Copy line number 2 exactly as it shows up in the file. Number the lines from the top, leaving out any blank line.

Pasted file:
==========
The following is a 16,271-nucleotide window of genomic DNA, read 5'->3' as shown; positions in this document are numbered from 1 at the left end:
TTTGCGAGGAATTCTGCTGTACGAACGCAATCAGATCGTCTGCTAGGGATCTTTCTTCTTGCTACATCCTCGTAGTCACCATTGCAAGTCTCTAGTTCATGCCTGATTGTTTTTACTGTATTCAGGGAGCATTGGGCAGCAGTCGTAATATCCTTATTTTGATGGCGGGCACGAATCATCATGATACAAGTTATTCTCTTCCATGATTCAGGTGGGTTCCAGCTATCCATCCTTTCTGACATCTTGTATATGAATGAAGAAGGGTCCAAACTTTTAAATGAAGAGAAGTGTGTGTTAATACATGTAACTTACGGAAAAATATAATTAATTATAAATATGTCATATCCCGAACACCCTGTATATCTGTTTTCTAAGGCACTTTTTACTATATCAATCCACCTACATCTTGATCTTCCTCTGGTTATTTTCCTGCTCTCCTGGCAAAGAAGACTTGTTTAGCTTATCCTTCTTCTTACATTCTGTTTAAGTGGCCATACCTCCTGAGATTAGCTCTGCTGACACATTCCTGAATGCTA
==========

TTTGCGAGGAATTCTGCTGTACGAACGCAATCAGATCGTCTGCTAGGGATCTTTCTTCTTGCTACATCCTCGTAGTCACCATTGCAAGTCTCTAGTTCATGCCTGATTGTTTTTACTGTATTCAGGGAGCATTGGGCAGCAGTCGTAATATCCTTATTTTGATGGCGGGCACGAATCATCATGATACAAGTTATTCTCTTCCATGATTCAGGTGGGTTCCAGCTATCCATCCTTTCTGACATCTTGTATATGAATGAAGAAGGGTCCAAACTTTTAAATGAAGAGAAGTGTGTGTTAATACATGTAACTTACGGAAAAATATAATTAATTATAAATATGTCATATCCCGAACACCCTGTATATCTGTTTTCTAAGGCACTTTTTACTATATCAATCCACCTACATCTTGATCTTCCTCTGGTTATTTTCCTGCTCTCCTGGCAAAGAAGACTTGTTTAGCTTATCCTTCTTCTTACATTCTGTTTAAGTGGCCATACCTCCTGAGATTAGCTCTGCTGACACATTCCTGAATGCTA